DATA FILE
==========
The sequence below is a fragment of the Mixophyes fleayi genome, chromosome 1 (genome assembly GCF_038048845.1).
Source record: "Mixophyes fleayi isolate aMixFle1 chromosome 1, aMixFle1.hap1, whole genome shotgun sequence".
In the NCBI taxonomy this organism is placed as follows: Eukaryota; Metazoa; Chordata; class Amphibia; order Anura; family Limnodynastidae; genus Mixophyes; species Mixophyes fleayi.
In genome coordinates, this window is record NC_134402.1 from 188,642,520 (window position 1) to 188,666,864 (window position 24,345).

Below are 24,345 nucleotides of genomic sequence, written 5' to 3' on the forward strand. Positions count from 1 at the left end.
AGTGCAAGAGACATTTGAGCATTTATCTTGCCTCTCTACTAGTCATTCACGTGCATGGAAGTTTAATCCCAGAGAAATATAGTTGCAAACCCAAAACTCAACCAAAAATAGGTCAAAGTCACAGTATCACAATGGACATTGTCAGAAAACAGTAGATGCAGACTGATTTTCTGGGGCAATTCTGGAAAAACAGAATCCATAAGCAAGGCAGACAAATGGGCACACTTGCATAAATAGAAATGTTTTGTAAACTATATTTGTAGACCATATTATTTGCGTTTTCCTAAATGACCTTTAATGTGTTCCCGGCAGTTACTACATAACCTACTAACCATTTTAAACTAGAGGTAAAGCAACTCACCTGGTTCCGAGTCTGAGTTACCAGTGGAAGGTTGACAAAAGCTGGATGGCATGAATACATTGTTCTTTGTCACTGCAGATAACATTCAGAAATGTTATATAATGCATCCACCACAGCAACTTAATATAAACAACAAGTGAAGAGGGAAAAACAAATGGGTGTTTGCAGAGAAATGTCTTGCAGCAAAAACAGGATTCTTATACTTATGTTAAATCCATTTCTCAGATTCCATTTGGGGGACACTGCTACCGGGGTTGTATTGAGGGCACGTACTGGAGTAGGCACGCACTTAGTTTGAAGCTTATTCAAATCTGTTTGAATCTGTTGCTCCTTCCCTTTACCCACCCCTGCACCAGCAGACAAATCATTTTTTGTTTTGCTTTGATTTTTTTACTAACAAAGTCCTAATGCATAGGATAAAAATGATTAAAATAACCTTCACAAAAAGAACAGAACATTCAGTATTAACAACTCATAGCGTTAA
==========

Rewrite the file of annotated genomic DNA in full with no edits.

The sequence below is a fragment of the Mixophyes fleayi genome, chromosome 1 (genome assembly GCF_038048845.1).
Source record: "Mixophyes fleayi isolate aMixFle1 chromosome 1, aMixFle1.hap1, whole genome shotgun sequence".
In the NCBI taxonomy this organism is placed as follows: Eukaryota; Metazoa; Chordata; class Amphibia; order Anura; family Limnodynastidae; genus Mixophyes; species Mixophyes fleayi.
In genome coordinates, this window is record NC_134402.1 from 188,642,520 (window position 1) to 188,666,864 (window position 24,345).

Below are 24,345 nucleotides of genomic sequence, written 5' to 3' on the forward strand. Positions count from 1 at the left end.
AGTGCAAGAGACATTTGAGCATTTATCTTGCCTCTCTACTAGTCATTCACGTGCATGGAAGTTTAATCCCAGAGAAATATAGTTGCAAACCCAAAACTCAACCAAAAATAGGTCAAAGTCACAGTATCACAATGGACATTGTCAGAAAACAGTAGATGCAGACTGATTTTCTGGGGCAATTCTGGAAAAACAGAATCCATAAGCAAGGCAGACAAATGGGCACACTTGCATAAATAGAAATGTTTTGTAAACTATATTTGTAGACCATATTATTTGCGTTTTCCTAAATGACCTTTAATGTGTTCCCGGCAGTTACTACATAACCTACTAACCATTTTAAACTAGAGGTAAAGCAACTCACCTGGTTCCGAGTCTGAGTTACCAGTGGAAGGTTGACAAAAGCTGGATGGCATGAATACATTGTTCTTTGTCACTGCAGATAACATTCAGAAATGTTATATAATGCATCCACCACAGCAACTTAATATAAACAACAAGTGAAGAGGGAAAAACAAATGGGTGTTTGCAGAGAAATGTCTTGCAGCAAAAACAGGATTCTTATACTTATGTTAAATCCATTTCTCAGATTCCATTTGGGGGACACTGCTACCGGGGTTGTATTGAGGGCACGTACTGGAGTAGGCACGCACTTAGTTTGAAGCTTATTCAAATCTGTTTGAATCTGTTGCTCCTTCCCTTTACCCACCCCTGCACCAGCAGACAAATCATTTTTTGTTTTGCTTTGATTTTTTTACTAACAAAGTCCTAATGCATAGGATAAAAATGATTAAAATAACCTTCACAAAAAGAACAGAACATTCAGTATTAACAACTCATAGCGTTAA